Michigan officials last year also sent 68,000 Medicaid enrollees who owed premiums a notice that they would garnish any state income tax refunds or lottery winnings. That led about 7,000 recipients to pay. The state last year collected premium money from 19,400 through their tax refunds and another 59 from their lottery winnings, according to a state report.

Arkansas officials also plan to intercept state tax refunds to recoup unpaid premiums, but not until 2019.

Other states have mixed records on collecting Medicaid premiums, according to state reports:

— Indiana is the only state to lock enrollees out of Medicaid for six months for failure to pay — and about 10,000 recipients fell into that category in 2016. Kentucky recently received federal permission to add a similar lockout provision this year.

— Iowa disenrolled more than 14,000 Medicaid enrollees from January 2016 to September 2017 for failure to pay a $10 monthly Medicaid premium, though they could re-enroll at any time. More than 40,000 Medicaid enrollees with incomes over 50% of the poverty level were subject to a premium in September 2017 and about three-quarters of them had not paid nor completed a health risk assessment form that would have waived the fee.

— Montana’s Medicaid program dropped 2,884 adults with incomes over the poverty level in 2017 for failing to pay a premium. The state charges 2% of the enrollee’s monthly income. Montana allows those dropped to re-enroll at any time without paying.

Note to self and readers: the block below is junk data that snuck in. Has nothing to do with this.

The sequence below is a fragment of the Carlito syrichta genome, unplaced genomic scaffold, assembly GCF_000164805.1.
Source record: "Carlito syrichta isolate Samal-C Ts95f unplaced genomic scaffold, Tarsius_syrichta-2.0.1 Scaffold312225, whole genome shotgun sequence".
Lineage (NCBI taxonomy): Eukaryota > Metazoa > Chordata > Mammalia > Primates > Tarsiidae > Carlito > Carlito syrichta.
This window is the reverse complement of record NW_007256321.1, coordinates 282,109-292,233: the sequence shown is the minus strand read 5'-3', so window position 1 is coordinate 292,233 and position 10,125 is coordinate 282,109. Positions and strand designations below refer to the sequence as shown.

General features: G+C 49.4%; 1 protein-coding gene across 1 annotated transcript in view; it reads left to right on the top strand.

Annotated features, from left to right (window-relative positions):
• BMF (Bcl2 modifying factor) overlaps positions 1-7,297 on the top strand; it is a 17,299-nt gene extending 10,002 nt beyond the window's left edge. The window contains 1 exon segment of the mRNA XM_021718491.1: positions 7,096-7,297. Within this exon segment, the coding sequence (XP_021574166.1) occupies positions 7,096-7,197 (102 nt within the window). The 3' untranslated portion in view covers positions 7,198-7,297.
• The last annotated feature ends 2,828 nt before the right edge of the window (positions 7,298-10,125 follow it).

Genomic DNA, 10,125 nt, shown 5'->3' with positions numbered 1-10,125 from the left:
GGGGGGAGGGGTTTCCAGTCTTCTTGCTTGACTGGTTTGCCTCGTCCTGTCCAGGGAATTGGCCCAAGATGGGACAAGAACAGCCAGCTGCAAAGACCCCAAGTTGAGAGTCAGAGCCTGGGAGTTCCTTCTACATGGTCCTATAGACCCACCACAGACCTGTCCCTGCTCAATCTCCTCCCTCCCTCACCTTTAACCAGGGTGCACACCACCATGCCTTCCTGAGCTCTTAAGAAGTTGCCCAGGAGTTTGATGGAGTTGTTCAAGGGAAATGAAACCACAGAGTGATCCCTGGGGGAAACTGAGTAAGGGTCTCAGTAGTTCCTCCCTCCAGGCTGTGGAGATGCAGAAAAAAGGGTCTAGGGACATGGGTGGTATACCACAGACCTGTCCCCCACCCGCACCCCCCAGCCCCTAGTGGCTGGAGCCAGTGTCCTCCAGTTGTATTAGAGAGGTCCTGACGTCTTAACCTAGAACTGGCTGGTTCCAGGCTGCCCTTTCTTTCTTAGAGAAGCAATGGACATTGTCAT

Kaiser Health News is a nonprofit news service covering health issues. It is an editorially independent program of the Kaiser Family Foundation that is not affiliated with Kaiser Permanente.

March 2

What to do if your retirement savings fall short

By Steven Vernon via Money Watch CBS News.

With so many older workers approaching their retirement years with meager savings, the big question is: What can they do to improve their financial security in retirement?

Working longer is by far the best step they can take, according to “The Power of Working Longer,” a recent paper written by a team of researchers led by John Shoven at Stanford University.

If you’re in your 50s or older, working longer — even by a few months — has a much greater impact on your ultimate retirement income than saving more or achieving a higher net rate of return on your savings. Of course, ideally, older workers would take all these steps — the paper just helps you focus on the most important one.